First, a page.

What we say is really important. Jesus said we would be both justified and condemned by our words. Good words should come out of our mouths! I remember an old song that said, “You’ve gotta accentuate the positive, eliminate the negative, and latch on to the affirmative. Don’t mess with Mr. In-Between.”[1]

Sure, we’re going to have troubles and heartaches. We live in a fallen world. That’s why we need a strong, confident, consistent faith—faith in Almighty God, faith that carries us through anything and everything. We need to use the promises he gives us, and let our faith be activated by his words.

For example, if we’re feeling afraid, we can turn to Psalm 56:11 (NIV), “In God I trust and am not afraid. What can man do to me?” The Bible is full of verses we can rely on when we’re afraid. Once we see and hear the words, and let them into our minds, they begin to guard our hearts. And then, faith is produced.

Faith comes by hearing. That’s a great promise! If we go through a time of doubting, we needn’t worry. Faith comes. It comes by hearing, and hearing by the Word of God.

[1] Words and Music by Harold Arlen and Johnny Mercer, 1944.

 

Heavenly (by Beth Smith)

heaven pixabay 1 10 18

Lots of things are described as “heavenly.” Some years ago Chock full o’Nuts was advertised as the heavenly coffee. There’s Angel Soft bathroom tissue, and there’s even a candy called Heavenly Hash. (Although I happen to think all varieties of chocolate are pretty heavenly.) Today I want you to tell you about Biblical truths regarding the heavens.

Genesis 1:1 illustrates the first truth. “In the beginning God created the heavens and the earth.”  That’s pretty clear. God made the heavens.

Psalm 89:11 declares, “The heavens are yours, O Lord, and yours also the earth; you founded the world and all that is in it.” So we have no doubt about the owner and founder of the universe.

Then here is Psalm 19:1-4 (NLT), “The heavens proclaim the glory of God. The skies display his craftsmanship. Day after day they continue to speak; night after night they make him known. They speak without a sound or word; their voice is never heard. Yet their message has gone throughout the earth, and their words to all the world.” The heavens do not say, “Isn’t nature wonderful?” Instead, they declare, “How glorious is our God!” What God has created should lead us to believe in the Creator.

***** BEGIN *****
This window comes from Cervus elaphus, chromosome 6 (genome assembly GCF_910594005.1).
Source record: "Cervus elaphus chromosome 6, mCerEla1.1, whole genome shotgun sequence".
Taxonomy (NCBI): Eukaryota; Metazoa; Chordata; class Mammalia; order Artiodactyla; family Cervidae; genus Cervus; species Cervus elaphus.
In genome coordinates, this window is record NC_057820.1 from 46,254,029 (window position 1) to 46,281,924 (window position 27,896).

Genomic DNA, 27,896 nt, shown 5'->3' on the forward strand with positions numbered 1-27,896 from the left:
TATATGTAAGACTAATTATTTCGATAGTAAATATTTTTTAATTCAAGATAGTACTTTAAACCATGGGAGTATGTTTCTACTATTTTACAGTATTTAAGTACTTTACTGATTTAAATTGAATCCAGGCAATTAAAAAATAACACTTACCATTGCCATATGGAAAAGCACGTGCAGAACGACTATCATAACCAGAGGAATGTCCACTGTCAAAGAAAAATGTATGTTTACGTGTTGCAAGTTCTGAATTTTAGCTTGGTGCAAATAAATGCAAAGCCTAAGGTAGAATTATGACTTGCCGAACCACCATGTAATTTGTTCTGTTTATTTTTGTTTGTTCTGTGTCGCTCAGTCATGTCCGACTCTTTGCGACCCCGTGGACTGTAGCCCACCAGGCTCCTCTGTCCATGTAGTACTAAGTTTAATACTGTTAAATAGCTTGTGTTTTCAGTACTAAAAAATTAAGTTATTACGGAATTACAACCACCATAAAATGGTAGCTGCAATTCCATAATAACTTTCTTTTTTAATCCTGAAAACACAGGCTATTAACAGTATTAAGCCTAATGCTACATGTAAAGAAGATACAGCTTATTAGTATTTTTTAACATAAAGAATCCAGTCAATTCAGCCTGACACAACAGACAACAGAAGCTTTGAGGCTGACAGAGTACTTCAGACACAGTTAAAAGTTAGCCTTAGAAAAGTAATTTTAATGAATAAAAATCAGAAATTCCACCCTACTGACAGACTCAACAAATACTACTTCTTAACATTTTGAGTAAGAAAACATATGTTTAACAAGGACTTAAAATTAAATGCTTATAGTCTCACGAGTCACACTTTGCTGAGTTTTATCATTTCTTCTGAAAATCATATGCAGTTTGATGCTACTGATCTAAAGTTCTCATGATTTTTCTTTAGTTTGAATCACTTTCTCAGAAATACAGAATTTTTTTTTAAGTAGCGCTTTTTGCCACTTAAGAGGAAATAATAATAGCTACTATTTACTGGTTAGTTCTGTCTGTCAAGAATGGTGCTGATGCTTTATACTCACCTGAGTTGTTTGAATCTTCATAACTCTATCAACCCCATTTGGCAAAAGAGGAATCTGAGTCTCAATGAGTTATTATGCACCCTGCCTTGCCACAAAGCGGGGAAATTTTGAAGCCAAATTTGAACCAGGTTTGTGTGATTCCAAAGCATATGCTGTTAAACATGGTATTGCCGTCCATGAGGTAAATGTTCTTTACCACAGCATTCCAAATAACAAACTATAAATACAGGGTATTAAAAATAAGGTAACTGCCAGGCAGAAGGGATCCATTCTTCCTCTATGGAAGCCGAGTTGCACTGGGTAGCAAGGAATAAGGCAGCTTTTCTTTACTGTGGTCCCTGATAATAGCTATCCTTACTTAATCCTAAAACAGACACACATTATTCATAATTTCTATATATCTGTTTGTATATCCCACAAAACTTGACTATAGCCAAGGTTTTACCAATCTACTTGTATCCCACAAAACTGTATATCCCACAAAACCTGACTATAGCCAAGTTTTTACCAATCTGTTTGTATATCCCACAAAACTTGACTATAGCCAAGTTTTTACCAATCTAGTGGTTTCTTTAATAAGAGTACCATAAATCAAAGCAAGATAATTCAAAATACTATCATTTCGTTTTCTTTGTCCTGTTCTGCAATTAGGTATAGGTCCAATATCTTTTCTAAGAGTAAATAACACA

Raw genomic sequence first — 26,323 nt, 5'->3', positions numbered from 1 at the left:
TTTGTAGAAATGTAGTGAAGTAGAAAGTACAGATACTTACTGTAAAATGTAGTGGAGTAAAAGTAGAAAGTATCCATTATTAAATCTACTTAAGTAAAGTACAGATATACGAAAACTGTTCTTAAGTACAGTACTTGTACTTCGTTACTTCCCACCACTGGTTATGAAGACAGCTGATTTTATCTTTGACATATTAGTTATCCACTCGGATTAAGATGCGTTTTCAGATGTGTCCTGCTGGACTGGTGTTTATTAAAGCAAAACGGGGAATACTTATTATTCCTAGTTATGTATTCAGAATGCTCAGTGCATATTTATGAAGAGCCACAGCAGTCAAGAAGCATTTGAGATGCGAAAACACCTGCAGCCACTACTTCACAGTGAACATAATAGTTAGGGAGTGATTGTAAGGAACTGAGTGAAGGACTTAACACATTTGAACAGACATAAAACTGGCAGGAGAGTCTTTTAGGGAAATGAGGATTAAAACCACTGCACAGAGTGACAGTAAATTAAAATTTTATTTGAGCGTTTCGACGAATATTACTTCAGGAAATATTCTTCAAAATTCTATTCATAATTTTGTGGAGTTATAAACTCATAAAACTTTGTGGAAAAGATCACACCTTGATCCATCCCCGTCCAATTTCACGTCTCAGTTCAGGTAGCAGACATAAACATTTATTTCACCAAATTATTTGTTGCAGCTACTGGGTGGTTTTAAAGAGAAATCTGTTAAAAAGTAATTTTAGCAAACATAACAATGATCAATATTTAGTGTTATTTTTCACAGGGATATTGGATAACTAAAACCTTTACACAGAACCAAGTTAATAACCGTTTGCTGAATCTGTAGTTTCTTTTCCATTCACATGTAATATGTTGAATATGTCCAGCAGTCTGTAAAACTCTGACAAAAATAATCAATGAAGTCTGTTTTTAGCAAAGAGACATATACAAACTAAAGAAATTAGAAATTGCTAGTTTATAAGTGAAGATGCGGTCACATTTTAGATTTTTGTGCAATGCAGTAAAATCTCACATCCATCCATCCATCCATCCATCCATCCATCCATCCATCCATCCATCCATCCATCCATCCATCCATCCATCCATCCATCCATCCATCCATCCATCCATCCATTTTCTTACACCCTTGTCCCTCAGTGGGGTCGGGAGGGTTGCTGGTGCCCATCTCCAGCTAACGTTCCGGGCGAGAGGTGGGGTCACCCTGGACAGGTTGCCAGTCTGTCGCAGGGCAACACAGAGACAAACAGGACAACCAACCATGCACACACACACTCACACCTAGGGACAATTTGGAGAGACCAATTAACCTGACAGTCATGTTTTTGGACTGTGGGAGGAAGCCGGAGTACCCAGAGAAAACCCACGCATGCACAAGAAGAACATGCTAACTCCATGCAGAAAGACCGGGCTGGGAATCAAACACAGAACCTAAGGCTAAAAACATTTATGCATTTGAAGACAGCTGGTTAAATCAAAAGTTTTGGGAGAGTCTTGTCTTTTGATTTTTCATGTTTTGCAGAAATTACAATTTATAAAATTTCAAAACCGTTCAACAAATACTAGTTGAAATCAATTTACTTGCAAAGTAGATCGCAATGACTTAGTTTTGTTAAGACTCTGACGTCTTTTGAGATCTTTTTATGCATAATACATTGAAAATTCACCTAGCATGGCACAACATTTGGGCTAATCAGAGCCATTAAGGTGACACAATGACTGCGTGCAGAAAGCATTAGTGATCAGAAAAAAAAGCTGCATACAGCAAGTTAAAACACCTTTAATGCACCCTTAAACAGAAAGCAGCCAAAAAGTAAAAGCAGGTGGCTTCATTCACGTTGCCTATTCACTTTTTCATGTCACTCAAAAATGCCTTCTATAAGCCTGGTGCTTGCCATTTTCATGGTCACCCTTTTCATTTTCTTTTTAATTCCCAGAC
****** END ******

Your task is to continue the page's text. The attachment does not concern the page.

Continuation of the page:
We have a place in heaven. “For we know that when this earthly tent we live in is taken down (that is, when we die and leave this earthly body), we will have a house in heaven” (2 Corinthians 5:1). Jesus said that he has prepared a place for us. Believe me, it isn’t a little cabin tucked into a remote corner of eternity. Jesus said his Father’s house has many mansions, and that’s where we will have our eternal home.

We have someone in heaven pleading our case for us, interceding for us. “Who dares accuse us whom God has chosen for his own? No one—for God himself has given us right standing with himself…Christ Jesus died for us and was raised to life for us, and he is sitting in the place of highest honor at God’s right hand, pleading for us” (Romans 8:33-34). Isn’t that so very comforting? We know how weak and unclear our prayers can be, but we know that Jesus explains us to the Father and speaks on our behalf.

Heaven is where we should heap up our treasures. They include the first and best of everything we have: our time, our talents, and our money. “Store your treasures in heaven, where moths and rust cannot destroy, and thieves do not break in and steal” (Matthew 6:20). When we give much to the Lord, we are investing in eternity.